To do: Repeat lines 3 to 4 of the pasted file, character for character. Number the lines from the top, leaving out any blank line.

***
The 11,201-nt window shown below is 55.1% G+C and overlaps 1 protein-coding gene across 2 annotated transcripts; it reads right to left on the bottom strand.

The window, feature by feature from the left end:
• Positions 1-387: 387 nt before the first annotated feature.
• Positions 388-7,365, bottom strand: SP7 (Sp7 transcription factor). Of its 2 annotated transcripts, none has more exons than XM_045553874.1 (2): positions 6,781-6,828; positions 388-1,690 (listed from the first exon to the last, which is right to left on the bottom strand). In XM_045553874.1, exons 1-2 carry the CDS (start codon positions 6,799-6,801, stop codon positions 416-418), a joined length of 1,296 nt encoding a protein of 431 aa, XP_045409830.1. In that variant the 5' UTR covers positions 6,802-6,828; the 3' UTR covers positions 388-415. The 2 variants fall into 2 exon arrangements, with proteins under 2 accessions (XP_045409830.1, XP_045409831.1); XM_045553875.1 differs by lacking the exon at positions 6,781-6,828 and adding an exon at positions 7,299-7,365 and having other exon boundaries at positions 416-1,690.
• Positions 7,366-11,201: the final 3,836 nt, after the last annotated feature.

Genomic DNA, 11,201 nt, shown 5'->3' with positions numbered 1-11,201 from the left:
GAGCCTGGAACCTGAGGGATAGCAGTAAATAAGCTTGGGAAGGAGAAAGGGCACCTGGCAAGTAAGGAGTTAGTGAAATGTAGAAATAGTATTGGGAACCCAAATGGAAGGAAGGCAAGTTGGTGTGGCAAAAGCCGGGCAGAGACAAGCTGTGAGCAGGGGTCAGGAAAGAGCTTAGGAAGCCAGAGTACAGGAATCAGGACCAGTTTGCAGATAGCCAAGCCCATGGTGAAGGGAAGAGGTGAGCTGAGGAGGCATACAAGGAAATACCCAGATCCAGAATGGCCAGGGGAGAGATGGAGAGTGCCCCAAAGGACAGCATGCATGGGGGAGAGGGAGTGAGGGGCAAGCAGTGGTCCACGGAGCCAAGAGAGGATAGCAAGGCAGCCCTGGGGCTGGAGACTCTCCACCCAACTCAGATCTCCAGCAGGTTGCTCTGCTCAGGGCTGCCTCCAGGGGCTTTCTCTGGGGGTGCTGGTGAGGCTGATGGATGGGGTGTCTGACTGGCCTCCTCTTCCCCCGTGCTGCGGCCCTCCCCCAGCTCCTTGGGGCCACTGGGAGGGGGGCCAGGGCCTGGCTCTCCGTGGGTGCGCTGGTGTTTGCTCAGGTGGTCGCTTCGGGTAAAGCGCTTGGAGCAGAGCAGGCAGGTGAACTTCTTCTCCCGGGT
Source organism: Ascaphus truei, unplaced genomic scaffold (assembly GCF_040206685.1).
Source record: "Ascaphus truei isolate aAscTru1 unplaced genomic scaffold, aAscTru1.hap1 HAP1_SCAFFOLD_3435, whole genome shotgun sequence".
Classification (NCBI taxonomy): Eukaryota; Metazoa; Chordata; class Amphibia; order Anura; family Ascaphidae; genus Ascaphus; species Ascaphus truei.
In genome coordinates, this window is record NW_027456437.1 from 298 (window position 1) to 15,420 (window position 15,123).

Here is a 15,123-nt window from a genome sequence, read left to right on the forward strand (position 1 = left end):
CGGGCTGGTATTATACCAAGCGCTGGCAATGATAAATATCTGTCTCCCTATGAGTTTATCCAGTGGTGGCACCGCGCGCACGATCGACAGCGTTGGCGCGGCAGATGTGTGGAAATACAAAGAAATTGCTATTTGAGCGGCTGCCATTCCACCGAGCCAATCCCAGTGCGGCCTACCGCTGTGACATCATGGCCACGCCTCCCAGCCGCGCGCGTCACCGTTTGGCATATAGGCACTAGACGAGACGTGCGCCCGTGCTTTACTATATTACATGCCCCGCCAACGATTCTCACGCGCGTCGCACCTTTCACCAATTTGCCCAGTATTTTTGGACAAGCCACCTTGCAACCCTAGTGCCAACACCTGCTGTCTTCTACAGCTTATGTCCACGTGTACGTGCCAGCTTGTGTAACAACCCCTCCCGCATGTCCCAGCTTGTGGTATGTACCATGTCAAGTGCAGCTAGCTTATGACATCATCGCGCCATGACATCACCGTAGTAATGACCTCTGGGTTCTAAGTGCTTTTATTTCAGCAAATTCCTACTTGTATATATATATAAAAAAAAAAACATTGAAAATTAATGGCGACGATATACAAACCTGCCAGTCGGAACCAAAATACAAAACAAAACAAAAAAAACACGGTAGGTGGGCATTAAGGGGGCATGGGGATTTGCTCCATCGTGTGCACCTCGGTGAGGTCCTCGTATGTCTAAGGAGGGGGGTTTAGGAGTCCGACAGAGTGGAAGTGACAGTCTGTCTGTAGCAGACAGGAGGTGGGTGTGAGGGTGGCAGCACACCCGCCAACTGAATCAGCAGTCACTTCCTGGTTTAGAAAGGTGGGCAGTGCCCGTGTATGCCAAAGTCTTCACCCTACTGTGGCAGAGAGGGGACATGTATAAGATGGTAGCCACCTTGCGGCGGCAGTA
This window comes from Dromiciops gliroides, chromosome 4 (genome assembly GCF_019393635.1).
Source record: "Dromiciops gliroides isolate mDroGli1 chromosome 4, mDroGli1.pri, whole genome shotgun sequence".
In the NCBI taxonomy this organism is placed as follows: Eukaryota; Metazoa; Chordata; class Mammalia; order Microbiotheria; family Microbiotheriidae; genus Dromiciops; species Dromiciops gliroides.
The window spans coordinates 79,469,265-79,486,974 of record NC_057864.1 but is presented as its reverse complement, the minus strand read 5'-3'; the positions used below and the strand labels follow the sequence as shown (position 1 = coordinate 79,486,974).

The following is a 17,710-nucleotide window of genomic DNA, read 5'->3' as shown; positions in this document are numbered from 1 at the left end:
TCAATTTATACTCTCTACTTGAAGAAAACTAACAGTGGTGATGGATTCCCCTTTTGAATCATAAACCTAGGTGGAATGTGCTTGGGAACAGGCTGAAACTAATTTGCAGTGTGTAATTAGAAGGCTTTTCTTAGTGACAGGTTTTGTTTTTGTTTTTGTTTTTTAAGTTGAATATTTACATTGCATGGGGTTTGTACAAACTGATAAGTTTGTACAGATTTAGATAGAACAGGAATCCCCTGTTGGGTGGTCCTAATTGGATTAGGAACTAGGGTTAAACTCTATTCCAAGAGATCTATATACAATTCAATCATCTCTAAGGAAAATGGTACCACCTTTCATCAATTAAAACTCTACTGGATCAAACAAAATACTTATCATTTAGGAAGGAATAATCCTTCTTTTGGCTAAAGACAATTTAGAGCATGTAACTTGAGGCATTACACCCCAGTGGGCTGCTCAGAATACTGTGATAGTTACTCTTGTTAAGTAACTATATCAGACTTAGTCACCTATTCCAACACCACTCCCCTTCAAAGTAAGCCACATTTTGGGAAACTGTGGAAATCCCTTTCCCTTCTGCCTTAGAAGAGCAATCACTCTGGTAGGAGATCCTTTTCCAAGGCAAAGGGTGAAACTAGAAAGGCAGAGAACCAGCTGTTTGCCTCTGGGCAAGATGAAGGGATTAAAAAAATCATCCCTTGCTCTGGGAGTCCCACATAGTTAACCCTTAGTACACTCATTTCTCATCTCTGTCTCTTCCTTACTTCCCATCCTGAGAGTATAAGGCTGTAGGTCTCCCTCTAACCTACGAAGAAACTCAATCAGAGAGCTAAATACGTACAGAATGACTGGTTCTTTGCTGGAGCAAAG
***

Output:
• Positions 1-387: 387 nt before the first annotated feature.
• Positions 388-7,365, bottom strand: SP7 (Sp7 transcription factor). Of its 2 annotated transcripts, none has more exons than XM_045553874.1 (2): positions 6,781-6,828; positions 388-1,690 (listed from the first exon to the last, which is right to left on the bottom strand). In XM_045553874.1, exons 1-2 carry the CDS (start codon positions 6,799-6,801, stop codon positions 416-418), a joined length of 1,296 nt encoding a protein of 431 aa, XP_045409830.1. In that variant the 5' UTR covers positions 6,802-6,828; the 3' UTR covers positions 388-415. The 2 variants fall into 2 exon arrangements, with proteins under 2 accessions (XP_045409830.1, XP_045409831.1); XM_045553875.1 differs by lacking the exon at positions 6,781-6,828 and adding an exon at positions 7,299-7,365 and having other exon boundaries at positions 416-1,690.